Small Banks, Small Government
In a Politico op-ed this morning, Elizabeth Warren notes the disadvantages experienced by small banks and credit unions:
Community banks and other small institutions build their businesses on long-term customer relationships. They worry a lot about dissatisfied customers and a tarnished hometown reputation. But the bankers I have talked with must compete with lenders who have been less reluctant to offer one price upfront and then re-price the product later on.
One Ohio banker forcefully explained that his bank didn’t believe in pricing tricks, but that he had to compete with lenders who do — and who sell products that often appear to be cheaper. From his perspective, real competition in the credit market is less about who makes the best product and more about who can hide costs from the customer until it is too late.
Thus, while small banks have “dissatisfied customers” and a “tarnished hometown reputation” to worry about, their larger competitors answer solely to government regulators. It is true that, in the laissez-faire utopia of the conservative imagination, shareholders would impose “free market discipline” by rewarding banks that make wise lending decisions and allowing imprudent banks to fail. In the actual world, however, power follows property, with the result that, so long income inequality remains at record high levels, trusting markets to self-regulate is naive and unrealistic: the rich will retain their stranglehold on the political system, privatizing gains and socializing losses.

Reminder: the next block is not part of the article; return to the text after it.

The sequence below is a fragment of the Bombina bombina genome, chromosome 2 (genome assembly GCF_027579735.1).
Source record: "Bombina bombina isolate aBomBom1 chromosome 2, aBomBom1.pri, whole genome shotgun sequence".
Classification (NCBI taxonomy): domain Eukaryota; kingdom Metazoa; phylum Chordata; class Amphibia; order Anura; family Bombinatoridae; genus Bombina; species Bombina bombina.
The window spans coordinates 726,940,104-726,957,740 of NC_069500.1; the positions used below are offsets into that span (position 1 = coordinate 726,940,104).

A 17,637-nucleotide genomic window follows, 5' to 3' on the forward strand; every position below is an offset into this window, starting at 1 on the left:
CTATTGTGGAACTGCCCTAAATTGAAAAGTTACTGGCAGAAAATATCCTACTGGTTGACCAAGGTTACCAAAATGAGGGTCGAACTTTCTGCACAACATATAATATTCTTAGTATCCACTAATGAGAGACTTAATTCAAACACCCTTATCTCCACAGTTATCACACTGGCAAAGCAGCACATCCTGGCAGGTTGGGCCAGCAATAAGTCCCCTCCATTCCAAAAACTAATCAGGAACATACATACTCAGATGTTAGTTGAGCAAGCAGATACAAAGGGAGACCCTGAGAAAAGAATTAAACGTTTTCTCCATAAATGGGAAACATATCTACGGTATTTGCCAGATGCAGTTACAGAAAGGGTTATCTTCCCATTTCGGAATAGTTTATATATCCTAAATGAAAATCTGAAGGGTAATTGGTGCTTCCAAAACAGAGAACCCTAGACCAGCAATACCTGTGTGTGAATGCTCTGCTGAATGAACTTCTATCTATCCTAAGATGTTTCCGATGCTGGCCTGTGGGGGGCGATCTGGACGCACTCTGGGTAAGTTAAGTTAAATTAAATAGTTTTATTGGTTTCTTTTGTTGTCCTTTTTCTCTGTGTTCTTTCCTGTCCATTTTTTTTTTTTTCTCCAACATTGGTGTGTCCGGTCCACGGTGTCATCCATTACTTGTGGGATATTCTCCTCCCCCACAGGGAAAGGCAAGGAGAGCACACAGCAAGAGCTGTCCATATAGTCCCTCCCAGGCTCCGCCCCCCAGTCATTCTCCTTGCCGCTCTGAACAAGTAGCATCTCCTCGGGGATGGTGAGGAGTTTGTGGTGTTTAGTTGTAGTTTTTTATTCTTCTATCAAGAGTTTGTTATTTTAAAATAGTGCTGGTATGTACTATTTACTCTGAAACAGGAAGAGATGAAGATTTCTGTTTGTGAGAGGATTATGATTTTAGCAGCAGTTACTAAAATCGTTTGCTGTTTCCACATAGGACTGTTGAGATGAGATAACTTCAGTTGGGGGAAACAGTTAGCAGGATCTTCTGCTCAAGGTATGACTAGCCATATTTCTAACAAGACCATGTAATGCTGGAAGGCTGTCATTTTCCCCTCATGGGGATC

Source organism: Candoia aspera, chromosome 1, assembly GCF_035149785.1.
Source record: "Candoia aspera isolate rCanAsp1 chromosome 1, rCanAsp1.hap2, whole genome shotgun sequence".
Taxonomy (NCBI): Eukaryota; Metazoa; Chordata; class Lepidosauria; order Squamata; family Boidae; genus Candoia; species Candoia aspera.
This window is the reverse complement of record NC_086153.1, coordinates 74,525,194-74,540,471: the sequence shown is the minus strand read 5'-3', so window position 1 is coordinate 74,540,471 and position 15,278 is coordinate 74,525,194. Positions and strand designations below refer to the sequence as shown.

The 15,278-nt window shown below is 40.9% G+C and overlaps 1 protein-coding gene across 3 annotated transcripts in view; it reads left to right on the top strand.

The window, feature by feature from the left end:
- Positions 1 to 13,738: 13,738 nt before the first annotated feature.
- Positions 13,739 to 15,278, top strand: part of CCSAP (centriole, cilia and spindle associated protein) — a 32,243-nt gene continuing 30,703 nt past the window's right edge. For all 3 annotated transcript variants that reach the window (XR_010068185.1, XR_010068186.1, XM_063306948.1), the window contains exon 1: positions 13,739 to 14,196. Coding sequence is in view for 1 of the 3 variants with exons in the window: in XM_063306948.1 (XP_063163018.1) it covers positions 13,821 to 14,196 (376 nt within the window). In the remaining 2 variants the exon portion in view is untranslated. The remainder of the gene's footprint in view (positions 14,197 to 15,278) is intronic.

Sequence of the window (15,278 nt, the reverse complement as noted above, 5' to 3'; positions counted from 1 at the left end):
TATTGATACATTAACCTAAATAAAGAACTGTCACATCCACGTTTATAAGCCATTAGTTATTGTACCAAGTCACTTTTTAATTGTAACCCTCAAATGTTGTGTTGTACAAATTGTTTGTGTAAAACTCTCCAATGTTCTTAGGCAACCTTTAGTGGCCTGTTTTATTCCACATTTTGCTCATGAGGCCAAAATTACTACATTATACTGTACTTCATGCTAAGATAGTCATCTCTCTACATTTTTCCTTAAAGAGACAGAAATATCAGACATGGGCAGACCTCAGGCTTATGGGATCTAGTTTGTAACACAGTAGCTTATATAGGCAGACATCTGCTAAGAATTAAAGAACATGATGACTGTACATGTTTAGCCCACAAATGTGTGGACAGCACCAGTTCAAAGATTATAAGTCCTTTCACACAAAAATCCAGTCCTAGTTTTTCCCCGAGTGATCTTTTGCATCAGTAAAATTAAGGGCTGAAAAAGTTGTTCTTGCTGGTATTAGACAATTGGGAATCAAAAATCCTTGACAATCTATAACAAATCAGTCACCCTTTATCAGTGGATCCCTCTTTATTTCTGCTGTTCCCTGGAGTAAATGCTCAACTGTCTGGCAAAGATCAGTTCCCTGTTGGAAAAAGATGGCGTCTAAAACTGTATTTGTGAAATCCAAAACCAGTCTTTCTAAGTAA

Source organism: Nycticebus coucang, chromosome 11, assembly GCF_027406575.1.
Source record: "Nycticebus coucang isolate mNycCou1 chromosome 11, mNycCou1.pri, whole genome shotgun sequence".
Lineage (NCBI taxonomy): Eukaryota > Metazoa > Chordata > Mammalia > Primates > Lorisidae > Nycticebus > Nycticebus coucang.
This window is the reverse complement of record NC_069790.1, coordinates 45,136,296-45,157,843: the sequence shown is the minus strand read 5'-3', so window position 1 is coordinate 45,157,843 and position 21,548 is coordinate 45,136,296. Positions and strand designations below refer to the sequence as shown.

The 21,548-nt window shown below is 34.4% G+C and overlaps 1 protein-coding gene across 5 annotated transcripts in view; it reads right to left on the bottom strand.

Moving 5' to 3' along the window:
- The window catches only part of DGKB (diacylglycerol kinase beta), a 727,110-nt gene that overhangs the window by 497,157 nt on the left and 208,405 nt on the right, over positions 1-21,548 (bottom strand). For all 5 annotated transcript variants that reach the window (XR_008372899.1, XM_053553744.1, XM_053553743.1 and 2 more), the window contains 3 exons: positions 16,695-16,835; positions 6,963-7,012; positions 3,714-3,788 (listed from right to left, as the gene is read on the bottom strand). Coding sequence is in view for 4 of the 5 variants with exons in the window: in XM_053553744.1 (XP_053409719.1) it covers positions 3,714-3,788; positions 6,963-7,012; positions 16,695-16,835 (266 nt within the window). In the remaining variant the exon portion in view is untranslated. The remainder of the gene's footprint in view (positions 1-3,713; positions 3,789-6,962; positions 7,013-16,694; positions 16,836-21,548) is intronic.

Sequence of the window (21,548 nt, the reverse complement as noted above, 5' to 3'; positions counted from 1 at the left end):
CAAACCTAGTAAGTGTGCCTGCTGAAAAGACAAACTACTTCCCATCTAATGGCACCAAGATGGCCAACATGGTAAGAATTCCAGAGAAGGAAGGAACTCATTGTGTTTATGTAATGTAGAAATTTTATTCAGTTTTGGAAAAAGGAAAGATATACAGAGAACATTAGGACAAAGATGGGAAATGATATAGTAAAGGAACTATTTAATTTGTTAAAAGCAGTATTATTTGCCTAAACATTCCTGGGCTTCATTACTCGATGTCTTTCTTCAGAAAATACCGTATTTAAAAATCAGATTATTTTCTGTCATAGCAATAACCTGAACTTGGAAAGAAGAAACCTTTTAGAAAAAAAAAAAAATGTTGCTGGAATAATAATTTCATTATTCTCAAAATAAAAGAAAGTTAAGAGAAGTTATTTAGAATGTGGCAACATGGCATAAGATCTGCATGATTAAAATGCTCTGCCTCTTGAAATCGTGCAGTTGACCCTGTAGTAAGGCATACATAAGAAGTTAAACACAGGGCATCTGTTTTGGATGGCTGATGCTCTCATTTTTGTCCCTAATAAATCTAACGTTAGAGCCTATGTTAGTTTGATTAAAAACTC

Policies that favor small over big banks (e.g. breaking up the latter) would do much to reduce the need for government bureaucracy, and should therefore be embraced by conservatives. Then again, most conservatives have very little interest in small government.